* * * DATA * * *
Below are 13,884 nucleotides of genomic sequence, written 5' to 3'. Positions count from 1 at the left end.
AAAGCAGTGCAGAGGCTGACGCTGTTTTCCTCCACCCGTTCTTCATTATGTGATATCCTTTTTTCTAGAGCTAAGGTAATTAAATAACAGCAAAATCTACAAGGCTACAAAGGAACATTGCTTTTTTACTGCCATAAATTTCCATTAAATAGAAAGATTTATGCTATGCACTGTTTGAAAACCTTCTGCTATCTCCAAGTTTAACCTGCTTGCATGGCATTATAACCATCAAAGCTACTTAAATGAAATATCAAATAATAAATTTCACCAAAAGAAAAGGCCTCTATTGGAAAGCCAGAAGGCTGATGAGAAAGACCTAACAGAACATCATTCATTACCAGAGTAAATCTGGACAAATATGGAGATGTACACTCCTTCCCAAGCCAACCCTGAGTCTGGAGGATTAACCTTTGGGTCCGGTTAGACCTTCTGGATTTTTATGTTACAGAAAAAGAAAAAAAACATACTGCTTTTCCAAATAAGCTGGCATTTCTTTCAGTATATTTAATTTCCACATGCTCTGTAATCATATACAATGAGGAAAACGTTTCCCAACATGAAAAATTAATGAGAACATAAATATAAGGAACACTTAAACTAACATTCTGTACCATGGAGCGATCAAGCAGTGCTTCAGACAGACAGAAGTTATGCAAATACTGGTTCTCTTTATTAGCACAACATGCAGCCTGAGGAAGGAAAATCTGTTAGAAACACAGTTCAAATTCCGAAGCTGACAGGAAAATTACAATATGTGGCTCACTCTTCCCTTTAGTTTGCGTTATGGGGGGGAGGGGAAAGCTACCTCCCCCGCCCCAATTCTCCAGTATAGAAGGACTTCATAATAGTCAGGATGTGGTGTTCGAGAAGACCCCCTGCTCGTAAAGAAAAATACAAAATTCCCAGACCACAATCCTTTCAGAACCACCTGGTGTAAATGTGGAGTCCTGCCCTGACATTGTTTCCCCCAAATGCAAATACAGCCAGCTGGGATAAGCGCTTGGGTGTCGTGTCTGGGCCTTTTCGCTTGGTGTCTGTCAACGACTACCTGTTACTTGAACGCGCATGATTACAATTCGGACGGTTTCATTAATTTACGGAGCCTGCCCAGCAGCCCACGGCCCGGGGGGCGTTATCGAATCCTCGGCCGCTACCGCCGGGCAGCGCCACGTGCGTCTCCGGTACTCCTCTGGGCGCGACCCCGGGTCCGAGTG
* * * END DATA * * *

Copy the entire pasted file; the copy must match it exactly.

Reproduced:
Below are 13,884 nucleotides of genomic sequence, written 5' to 3'. Positions count from 1 at the left end.
AAAGCAGTGCAGAGGCTGACGCTGTTTTCCTCCACCCGTTCTTCATTATGTGATATCCTTTTTTCTAGAGCTAAGGTAATTAAATAACAGCAAAATCTACAAGGCTACAAAGGAACATTGCTTTTTTACTGCCATAAATTTCCATTAAATAGAAAGATTTATGCTATGCACTGTTTGAAAACCTTCTGCTATCTCCAAGTTTAACCTGCTTGCATGGCATTATAACCATCAAAGCTACTTAAATGAAATATCAAATAATAAATTTCACCAAAAGAAAAGGCCTCTATTGGAAAGCCAGAAGGCTGATGAGAAAGACCTAACAGAACATCATTCATTACCAGAGTAAATCTGGACAAATATGGAGATGTACACTCCTTCCCAAGCCAACCCTGAGTCTGGAGGATTAACCTTTGGGTCCGGTTAGACCTTCTGGATTTTTATGTTACAGAAAAAGAAAAAAAACATACTGCTTTTCCAAATAAGCTGGCATTTCTTTCAGTATATTTAATTTCCACATGCTCTGTAATCATATACAATGAGGAAAACGTTTCCCAACATGAAAAATTAATGAGAACATAAATATAAGGAACACTTAAACTAACATTCTGTACCATGGAGCGATCAAGCAGTGCTTCAGACAGACAGAAGTTATGCAAATACTGGTTCTCTTTATTAGCACAACATGCAGCCTGAGGAAGGAAAATCTGTTAGAAACACAGTTCAAATTCCGAAGCTGACAGGAAAATTACAATATGTGGCTCACTCTTCCCTTTAGTTTGCGTTATGGGGGGGAGGGGAAAGCTACCTCCCCCGCCCCAATTCTCCAGTATAGAAGGACTTCATAATAGTCAGGATGTGGTGTTCGAGAAGACCCCCTGCTCGTAAAGAAAAATACAAAATTCCCAGACCACAATCCTTTCAGAACCACCTGGTGTAAATGTGGAGTCCTGCCCTGACATTGTTTCCCCCAAATGCAAATACAGCCAGCTGGGATAAGCGCTTGGGTGTCGTGTCTGGGCCTTTTCGCTTGGTGTCTGTCAACGACTACCTGTTACTTGAACGCGCATGATTACAATTCGGACGGTTTCATTAATTTACGGAGCCTGCCCAGCAGCCCACGGCCCGGGGGGCGTTATCGAATCCTCGGCCGCTACCGCCGGGCAGCGCCACGTGCGTCTCCGGTACTCCTCTGGGCGCGACCCCGGGTCCGAGTG